Judge Brett Cullum's Easter bonnet is lacking frills upon it, because he shops at Wal-Mart.
Our review of Easter Parade (Blu-ray), published March 11th, 2013, is also available.
Don Hewes: A girl dancer has to be a peach.
1948's Easter Parade is a treasure for many reasons: it's the first Irving Berlin musical for MGM, it stars musical legends Judy Garland (The Wizard of Oz) and Fred Astaire (Top Hat), and it's presented by Warner Brothers on a fully loaded DVD with a gorgeous transfer. It's a great way to say "Happy Easter," and should be a favorite in your classic MGM movie musical collection all year 'round. It's shows all its stars in the best light, it has dazzling production values, and it's a fun story filled with great Berlin songs. Oddly, it's also a movie that was radically changed from its original concept and cast. Serendipity is often the mother of perfection; Easter Parade is a classic example of chance resulting in unexpected greatness.
Facts of the Case
Easter Parade is set in New York, during the vaudeville heyday of 1914. The titular parade was a real event that occurred every Easter, where everyone would walk down Fifth Avenue decked out in their Easter finery. The movie opens as Don Hewes (Astaire) loses his fabulous ballroom dancing partner Nadine Hale (Ann Miller, Mullholland Drive) when she gets a solo Broadway show. Down and out, Don randomly picks out a chorus girl he sees working in a bar to be his new partner, after claiming he can make anyone a great dancer. Lucky for him, he ends up singling out Hannah Brown (Garland). She may not be the world's best dancer, but he quickly finds that she can belt out Irving Berlin tunes better than he ever dreamed. Together they take the vaudeville stage by storm, and also find themselves falling in love just in time for the annual Easter Parade.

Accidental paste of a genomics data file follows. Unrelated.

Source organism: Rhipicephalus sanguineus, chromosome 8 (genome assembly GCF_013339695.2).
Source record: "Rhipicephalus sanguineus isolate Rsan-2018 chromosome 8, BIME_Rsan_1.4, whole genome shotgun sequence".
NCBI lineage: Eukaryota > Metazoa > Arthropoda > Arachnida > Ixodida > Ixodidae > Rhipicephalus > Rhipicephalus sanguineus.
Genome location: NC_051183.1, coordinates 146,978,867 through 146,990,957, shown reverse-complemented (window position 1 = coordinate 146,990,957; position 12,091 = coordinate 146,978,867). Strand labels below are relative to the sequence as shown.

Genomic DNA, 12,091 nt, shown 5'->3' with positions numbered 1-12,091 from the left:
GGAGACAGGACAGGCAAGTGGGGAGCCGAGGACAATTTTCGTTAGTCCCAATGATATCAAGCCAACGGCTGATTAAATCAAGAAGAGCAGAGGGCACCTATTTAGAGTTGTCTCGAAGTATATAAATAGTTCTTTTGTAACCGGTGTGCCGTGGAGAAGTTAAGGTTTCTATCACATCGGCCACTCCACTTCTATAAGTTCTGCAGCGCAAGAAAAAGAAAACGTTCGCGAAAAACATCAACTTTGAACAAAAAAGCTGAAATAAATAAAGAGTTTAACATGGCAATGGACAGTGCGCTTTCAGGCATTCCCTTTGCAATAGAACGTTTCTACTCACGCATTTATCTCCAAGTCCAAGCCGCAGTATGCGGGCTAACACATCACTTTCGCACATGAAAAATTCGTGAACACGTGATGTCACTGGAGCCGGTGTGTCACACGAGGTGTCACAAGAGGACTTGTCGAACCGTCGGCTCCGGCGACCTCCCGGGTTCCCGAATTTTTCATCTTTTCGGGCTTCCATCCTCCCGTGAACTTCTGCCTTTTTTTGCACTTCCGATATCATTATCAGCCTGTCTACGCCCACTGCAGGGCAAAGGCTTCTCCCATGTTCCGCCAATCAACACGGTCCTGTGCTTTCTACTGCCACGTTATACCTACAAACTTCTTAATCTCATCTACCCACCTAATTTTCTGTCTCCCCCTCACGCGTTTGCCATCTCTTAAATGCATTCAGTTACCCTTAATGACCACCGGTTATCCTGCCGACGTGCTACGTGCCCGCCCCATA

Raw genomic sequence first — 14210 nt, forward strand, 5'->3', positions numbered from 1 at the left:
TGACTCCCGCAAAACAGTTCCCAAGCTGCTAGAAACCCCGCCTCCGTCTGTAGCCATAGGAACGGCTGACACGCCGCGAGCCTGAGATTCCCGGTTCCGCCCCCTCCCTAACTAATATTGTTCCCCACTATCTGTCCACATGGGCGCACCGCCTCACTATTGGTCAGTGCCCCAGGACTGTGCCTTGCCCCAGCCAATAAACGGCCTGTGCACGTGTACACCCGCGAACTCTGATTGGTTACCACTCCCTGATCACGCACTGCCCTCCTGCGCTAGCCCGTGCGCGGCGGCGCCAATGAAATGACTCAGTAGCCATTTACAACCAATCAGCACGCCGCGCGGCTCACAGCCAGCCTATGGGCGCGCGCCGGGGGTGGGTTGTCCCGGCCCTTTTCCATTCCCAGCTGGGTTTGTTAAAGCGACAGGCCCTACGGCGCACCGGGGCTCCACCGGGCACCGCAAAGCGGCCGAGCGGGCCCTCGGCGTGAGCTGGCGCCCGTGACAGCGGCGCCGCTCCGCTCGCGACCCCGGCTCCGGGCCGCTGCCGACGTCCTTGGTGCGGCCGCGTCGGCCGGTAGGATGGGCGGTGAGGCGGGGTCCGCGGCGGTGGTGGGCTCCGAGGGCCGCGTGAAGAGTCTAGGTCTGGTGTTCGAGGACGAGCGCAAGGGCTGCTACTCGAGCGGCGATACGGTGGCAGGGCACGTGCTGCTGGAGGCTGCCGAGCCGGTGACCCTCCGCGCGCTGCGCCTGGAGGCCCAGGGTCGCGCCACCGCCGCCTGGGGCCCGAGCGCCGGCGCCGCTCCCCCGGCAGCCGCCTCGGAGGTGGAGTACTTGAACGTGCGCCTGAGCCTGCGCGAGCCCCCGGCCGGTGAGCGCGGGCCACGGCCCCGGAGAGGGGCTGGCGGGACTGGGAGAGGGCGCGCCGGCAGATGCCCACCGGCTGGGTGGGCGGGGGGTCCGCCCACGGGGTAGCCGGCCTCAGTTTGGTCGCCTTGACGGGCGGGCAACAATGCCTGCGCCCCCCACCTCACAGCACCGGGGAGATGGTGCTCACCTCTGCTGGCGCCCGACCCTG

Easter Parade began development in 1946 as an attempt by MGM to lure Irving Berlin into making a musical for them. It was a dark little script that was supposed to feature Judy Garland and Gene Kelly as its stars. Also cast in the movie were Cyd Charisse and Frank Sinatra. Vincente Minelli was going to direct, and there were planned featured roles for Red Skelton and Kathryn Grayson. It was going to show the dark underbelly of the vaudeville circuit, and have a very unhappy ending where Garland ended up alone. A series of unfortunate events kept that version of Easter Parade from ever hitting the screen. First off, the studio decided that Garland and Minelli should not work together on the picture, since they were married to each other. They tapped famous dancer Charles Walters to direct. Frank Sinatra was replaced as the second male lead by his friend Peter Lawford (Ocean's Eleven). Cyd Charisse pulled a muscle, and had to be replaced with Ann Miller. The weekend before the film was to begin shooting, Gene Kelly broke his ankle during a volleyball game at his house, and was replaced by a "called out from retirement" Fred Astaire. None of the new players liked the dark script, so famous screenwriter Sidney Sheldon was brought in to turn the film into a true musical comedy. The film was shot in 1947 over ten trouble-free weeks, and it opened to rave reviews and boffo box office, billed as "The Happiest Musical Ever Made." The magic of a dancing Fred Astaire, a singing Judy Garland, and seventeen songs by Irving Berlin had worked their magic when it opened on an Easter weekend in 1948.